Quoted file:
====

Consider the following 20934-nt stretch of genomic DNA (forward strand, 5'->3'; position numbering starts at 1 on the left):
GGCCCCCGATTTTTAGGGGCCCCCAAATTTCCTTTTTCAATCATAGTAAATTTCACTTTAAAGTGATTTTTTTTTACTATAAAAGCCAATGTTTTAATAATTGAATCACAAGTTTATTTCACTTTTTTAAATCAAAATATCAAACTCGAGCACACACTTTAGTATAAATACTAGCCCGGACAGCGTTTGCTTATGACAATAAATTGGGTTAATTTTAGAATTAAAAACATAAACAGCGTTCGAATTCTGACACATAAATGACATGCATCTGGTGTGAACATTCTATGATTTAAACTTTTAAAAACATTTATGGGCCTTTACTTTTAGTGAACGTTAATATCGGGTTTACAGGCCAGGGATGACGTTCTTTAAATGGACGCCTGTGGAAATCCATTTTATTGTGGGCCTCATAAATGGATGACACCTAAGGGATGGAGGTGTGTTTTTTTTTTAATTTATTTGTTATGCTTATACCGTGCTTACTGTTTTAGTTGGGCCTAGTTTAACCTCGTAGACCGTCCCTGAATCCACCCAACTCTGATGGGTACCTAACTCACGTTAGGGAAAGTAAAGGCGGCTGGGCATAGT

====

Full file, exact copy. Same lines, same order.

Consider the following 20934-nt stretch of genomic DNA (forward strand, 5'->3'; position numbering starts at 1 on the left):
GGCCCCCGATTTTTAGGGGCCCCCAAATTTCCTTTTTCAATCATAGTAAATTTCACTTTAAAGTGATTTTTTTTTACTATAAAAGCCAATGTTTTAATAATTGAATCACAAGTTTATTTCACTTTTTTAAATCAAAATATCAAACTCGAGCACACACTTTAGTATAAATACTAGCCCGGACAGCGTTTGCTTATGACAATAAATTGGGTTAATTTTAGAATTAAAAACATAAACAGCGTTCGAATTCTGACACATAAATGACATGCATCTGGTGTGAACATTCTATGATTTAAACTTTTAAAAACATTTATGGGCCTTTACTTTTAGTGAACGTTAATATCGGGTTTACAGGCCAGGGATGACGTTCTTTAAATGGACGCCTGTGGAAATCCATTTTATTGTGGGCCTCATAAATGGATGACACCTAAGGGATGGAGGTGTGTTTTTTTTTTAATTTATTTGTTATGCTTATACCGTGCTTACTGTTTTAGTTGGGCCTAGTTTAACCTCGTAGACCGTCCCTGAATCCACCCAACTCTGATGGGTACCTAACTCACGTTAGGGAAAGTAAAGGCGGCTGGGCATAGT